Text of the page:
Fury as Queen's Beloved Dogs Left to Prince Andrew

News that some of Queen Elizabeth's beloved dogs will be taken in by Prince Andrew has sparked a backlash online.

Queen Elizabeth II died Thursday at Balmoral Castle in Scotland and was renowned for her love of animals, especially her beloved corgis.

It is believed the monarch, 96, had about four or five dogs at the time of her death, including two corgis named Muick and Sandy, a dorgi (a cross between a dachshund and a corgi) called Candy, and two cocker spaniels.

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Shortly before her death, Newsweek reported the two corgis would most likely go to live with Prince Andrew in the event of the queen's death, and now the prince and his former wife, Sarah Ferguson, Duchess of York, will look after Muick and Sandy.

A source confirmed with Newsweek on Monday that the duke and duchess would take the two young dogs at their Royal Lodge mansion within the Windsor Estate in Berkshire, England.

"The corgis will return to live at Royal Lodge with the duke and duchess. It was the duchess who found the puppies that were gifted to Her Majesty by the duke," a source close to the prince told Newsweek.

"The duchess bonded with Her Majesty over dog walking and riding horses, and even after her divorce, she would continue her great friendship with Her Majesty, by walking the dogs in Frogmore and chatting," the source said.

Prince Andrew gifted his mother the two puppies along with a dorgi, Fergus, after the death of her husband, Prince Philip, in April 2021.

Sadly, Fergus died three months later, and so Prince Andrew and his daughters, the princesses Beatrice and Eugenie, gave her another corgi named Sandy.

Even though they are divorced, Prince Andrew and the duchess continue to live together in Royal Lodge, while Frogmore is an estate next to Windsor Castle.

But backlash online to the reported decision has been swift following controversy over the prince's involvement with the Jeffrey Epstein scandal.

"BREAKING: It has been decided Prince Andrew will adopt the Queen's Corgis because everyone loves dogs and they're hoping to convince you he's nice now. It's called emotional manipulation x," wrote one Twitter user.

Another tweeted: "Nobody is sadder than the Queen's corgis right now... They have to live with Prince Andrew."

And a third wrote: "Prince Andrew got the corgis? COULDN'T IT HAVE BEEN LITERALLY ANYONE ELSE?"

The queen's second son, 62, stepped down from royal duties in 2019, after he was accused of sexually assaulting a 17-year-old Epstein sex-trafficking victim in a civil lawsuit in New York. Prince Andrew denies wrongdoing.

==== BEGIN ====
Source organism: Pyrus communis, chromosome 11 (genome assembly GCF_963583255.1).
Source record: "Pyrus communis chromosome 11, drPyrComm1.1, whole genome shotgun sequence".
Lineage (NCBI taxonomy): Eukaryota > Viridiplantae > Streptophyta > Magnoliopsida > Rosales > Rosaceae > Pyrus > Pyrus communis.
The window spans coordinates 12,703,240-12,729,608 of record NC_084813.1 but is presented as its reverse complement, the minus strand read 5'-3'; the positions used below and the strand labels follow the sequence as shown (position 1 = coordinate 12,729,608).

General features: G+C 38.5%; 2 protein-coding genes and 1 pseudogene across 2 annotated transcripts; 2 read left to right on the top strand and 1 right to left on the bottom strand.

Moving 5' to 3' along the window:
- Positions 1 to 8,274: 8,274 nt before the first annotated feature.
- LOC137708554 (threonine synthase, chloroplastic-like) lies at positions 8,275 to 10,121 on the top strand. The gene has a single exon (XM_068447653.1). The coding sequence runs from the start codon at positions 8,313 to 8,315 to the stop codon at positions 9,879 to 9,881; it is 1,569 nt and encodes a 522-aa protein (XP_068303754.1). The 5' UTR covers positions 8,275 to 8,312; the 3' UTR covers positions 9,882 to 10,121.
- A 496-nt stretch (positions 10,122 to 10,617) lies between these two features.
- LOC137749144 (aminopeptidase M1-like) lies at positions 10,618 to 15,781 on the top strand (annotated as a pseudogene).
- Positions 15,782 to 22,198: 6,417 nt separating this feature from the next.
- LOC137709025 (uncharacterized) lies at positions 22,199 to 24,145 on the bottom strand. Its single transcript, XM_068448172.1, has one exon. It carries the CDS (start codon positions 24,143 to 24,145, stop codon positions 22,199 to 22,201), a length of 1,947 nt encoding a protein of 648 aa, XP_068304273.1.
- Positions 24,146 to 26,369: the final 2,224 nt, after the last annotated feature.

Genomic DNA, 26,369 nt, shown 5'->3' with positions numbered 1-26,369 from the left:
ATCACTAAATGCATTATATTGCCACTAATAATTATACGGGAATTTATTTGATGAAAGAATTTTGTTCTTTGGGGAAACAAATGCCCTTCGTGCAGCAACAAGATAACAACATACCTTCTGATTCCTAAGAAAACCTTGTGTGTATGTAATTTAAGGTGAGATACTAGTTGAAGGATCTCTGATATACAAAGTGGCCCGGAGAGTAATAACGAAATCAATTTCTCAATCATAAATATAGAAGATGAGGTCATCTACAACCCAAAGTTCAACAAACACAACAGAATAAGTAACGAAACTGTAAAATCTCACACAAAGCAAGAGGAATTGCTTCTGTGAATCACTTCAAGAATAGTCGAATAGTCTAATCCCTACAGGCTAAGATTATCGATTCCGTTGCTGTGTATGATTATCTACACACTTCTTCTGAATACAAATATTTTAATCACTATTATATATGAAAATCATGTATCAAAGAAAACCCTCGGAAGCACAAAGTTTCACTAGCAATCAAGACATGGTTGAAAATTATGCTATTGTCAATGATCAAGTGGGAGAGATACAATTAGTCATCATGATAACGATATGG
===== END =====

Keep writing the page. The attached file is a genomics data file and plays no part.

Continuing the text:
In January, the prince lost an attempt to have the case thrown out and vowed he would clear his name, before later being stripped of his honorary titles and patronages by the queen. Prince Andrew then settled the civil lawsuit out of court for an undisclosed sum.

On Thursday, royal expert Ingrid Seward told Newsweek that corgis were the queen's most enduring love.

"She loves animals, and she absolutely adores dogs. She always has done, They were her first love, and they will be her last," the royal biographer said, before news of the monarch's death was revealed.

"I imagine the dogs would be looked after by the family, probably Andrew [as] he's the one that gave them to her. They're quite young, the corgi and the dorgi."

Queen Elizabeth II's love for corgis began in 1933 when she was gifted Susan the corgi for her 18th birthday, and all royal corgis bred by the monarch descended from Susan. Since her ascension to the throne 70 years ago, the queen owned more than 30 corgis and other pets, including different breeds of dogs and horses.

The queen stopped breeding corgis in 2015, because she "did not want to leave any behind," in the event of her death, according to horse trainer and long-time adviser to the queen, Monty Roberts.

Queen Elizabeth II also played a role in creating a new breed of dog, the dorgi.

One of her corgis bred with Princess Margaret's dachshund Pipkin to create a cross between the two.

Royal biographer Penny Junor described why the queen's love for corgis has long captured the world's attention.

"It is her love of dogs, as much as anything else, that enables so many of us to feel we have a special connection with her," she wrote in her book, All the Queen's Corgis.

"Strip away the wealth, the privilege and the palaces, and the bond she has with her dogs is no different from the bond the rest of us have ours, no matter our station in life."

Newsweek has reached out to representatives for Prince Andrew, the Duchess of York and King Charles III for comment.

Update, 09/12/2022, 7:15 a.m. ET: The headline of this story was changed to indicate new information